A leading expert has said climate change has ensured natural catastrophe events can no longer be described as “black swans”.
In a new white paper from Munich Re US Raghuveer Vinukollu, Nat Cat Strategic Products Team Lead, Munich Re US, said the world needed to create long term strategies to take the threat rather than seek to deliver short -term fixes for events after they happen.
Mr Vinukollu said: “Climate change is one of the greatest long-term risks in the insurance industry, and the early impacts are already here—right now.
“As the COVID-19 pandemic has illustrated, the best course of action is preparation on an ex-ante basis rather than an ex-post one. Severe flooding, devastating wildfires and hurricanes… no place on earth is immune to extreme weather events. There is strong evidence that climate change has already had a significant influence on the frequency and severity of some types of natural disasters and extreme weather events in regions across the world. Society needs to act immediately to mitigate and adapt to the effects of climate change if we want to strengthen our resilience.”
The white paper, Reimagining Resilience in a Post Pandemic World, said the COVID-19 pandemic has led to societal and economic disruption on a global scale, and climate change is also expected to result in far-reaching societal and economic impacts. Therefore, lesson could be learned from the COVID pandemic which could be put to good use in the fight against the impacts of global warming.
It stated pandemics and the future catastrophes that climate change could create are both systemic by nature. They also highlight the need for longer-term prevention strategies that are often side lined in favour of short-term priorities.
“If vulnerable regions continue to deprioritise long-term strategies, the risk of unexpected and severe global disruption due to extreme weather will likely exacerbate,” warned the report. “Extreme weather might also widen the protection gap that already exists between economic and insured losses if steps are not taken to reduce the vulnerability of property and adapt to the changing risk landscape.”
“Extreme weather events are not anomalies or black swans, but more like gray rhinos,” said Mr Vinukollu. Gray rhinos, a term popularised by the American policy analyst Michele Wucker, are events that are highly probable, highly impactful and often neglected. “Extreme events, such as a pandemic or a natural catastrophe, may seem like they are once-in-a-lifetime black swan events, but they are not. Urbanisation, deforestation, resource consumption and mass travel have the potential to make these events more common, especially if our collective behaviour remains unchanged.”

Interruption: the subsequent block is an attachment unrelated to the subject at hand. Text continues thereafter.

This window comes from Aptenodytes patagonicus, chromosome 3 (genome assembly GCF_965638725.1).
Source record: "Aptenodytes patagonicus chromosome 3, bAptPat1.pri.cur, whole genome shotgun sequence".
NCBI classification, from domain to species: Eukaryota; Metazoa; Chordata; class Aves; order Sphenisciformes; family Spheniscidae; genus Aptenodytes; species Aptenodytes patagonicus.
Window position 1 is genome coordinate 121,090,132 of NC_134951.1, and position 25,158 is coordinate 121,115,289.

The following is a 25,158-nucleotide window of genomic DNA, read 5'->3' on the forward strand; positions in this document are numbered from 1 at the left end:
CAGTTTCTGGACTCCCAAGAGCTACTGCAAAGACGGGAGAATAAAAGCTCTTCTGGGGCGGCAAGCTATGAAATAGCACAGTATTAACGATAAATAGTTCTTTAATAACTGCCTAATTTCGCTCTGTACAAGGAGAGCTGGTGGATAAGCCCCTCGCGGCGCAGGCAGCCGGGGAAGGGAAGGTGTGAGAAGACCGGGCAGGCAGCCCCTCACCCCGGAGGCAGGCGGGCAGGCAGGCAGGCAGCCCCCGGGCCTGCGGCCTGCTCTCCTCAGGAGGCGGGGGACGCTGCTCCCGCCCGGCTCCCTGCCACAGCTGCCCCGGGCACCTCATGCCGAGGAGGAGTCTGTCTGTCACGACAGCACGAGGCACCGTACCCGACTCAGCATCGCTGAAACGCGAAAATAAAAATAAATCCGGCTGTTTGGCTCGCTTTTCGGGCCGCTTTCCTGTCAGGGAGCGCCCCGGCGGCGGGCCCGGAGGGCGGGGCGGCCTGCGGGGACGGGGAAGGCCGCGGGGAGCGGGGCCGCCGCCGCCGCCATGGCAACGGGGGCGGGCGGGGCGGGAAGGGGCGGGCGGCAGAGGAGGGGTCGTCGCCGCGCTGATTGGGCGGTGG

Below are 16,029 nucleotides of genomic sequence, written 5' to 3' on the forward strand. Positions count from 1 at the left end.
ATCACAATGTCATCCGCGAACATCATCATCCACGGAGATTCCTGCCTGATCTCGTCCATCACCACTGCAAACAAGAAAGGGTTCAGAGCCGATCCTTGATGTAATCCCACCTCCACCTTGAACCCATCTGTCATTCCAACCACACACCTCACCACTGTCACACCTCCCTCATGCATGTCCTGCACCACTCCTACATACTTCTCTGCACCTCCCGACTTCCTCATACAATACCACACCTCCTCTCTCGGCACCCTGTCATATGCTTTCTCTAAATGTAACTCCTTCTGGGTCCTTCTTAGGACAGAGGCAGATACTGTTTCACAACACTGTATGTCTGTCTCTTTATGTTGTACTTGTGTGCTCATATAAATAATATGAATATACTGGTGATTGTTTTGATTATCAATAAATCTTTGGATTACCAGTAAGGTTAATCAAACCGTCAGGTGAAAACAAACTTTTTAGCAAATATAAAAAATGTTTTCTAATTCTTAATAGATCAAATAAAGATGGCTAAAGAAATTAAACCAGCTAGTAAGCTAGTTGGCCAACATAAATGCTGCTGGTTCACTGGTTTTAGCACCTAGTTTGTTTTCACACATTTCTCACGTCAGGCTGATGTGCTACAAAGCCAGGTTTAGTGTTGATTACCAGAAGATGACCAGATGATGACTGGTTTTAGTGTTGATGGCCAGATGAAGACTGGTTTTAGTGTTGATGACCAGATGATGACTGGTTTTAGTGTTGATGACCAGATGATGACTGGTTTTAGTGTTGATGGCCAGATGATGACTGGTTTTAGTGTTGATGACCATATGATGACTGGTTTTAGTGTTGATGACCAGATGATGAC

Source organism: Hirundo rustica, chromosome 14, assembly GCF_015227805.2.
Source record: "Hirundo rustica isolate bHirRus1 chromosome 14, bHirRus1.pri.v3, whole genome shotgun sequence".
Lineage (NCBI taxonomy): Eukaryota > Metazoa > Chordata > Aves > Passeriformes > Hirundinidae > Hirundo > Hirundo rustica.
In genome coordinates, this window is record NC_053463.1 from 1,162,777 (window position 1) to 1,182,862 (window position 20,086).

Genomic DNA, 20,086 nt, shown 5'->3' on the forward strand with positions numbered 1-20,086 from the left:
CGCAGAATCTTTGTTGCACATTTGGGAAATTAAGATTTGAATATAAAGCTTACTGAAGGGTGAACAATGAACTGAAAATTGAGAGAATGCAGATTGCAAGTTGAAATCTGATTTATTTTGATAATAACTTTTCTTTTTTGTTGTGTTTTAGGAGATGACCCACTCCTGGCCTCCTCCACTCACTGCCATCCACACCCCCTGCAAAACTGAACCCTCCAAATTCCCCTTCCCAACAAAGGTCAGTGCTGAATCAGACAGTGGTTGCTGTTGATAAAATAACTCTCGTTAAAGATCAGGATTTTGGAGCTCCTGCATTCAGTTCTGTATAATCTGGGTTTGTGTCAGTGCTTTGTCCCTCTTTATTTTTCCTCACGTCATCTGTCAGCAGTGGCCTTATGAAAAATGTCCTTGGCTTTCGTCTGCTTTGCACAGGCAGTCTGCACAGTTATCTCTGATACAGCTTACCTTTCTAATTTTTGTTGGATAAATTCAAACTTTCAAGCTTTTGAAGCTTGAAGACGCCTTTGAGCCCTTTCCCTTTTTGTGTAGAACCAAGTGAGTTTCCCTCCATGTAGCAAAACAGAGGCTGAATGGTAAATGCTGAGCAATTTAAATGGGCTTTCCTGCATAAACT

The importance of embracing gray rhino events was evident in the COVID-19 response, added the report. Those countries that understood the risks associated with a global pandemic were the most prepared, suffered less disruption and were able to return to everyday life more quickly. A greater acceptance of climate change and the risk of gray rhino events opens the door for governments, enterprises and others to build resilience.
“Climate change can feel daunting, but we are in a critical period where powerful steps need to be taken to help make society resilient against future catastrophes and mitigate the impacts of living in a warmer world,” said Mr Vinukollu. “It took a virus only a few months to give our modern world its first experience in understanding what global societal and economic disruption looks like. The world has known about the disruptions climate change may cause for decades. Right now, we have the unique opportunity to reimagine how businesses function, redesign standards and practices, and strengthen the relationships and knowledge sharing between the multitude of parties that have a stake in climate change and resilience. There is power in partnerships. We only stand to lose if we collectively choose to do nothing.”
“The work to promote resiliency in the face of climate change must be collective in nature, with the insurance industry having an important role to play,” said the report. “Better risk transfer solutions and a higher take-up rate of insurance across communities means a faster recovery. The insurance industry has an advanced understanding of climate risk and extreme events, and its modelling, analysing and forecasting capabilities offer vital insights to other participants in the resilience ecosystem, helping them better comprehend the risks, identify potential weaknesses and plot a course toward prevention.
“Education and expertise in risk assessment can guide governments and businesses towards making meaningful policy shifts such as improved building standards and land-use practices. This new generation of technologies, practices and standards will help reshape the way society mitigates and manages the risks of climate change.”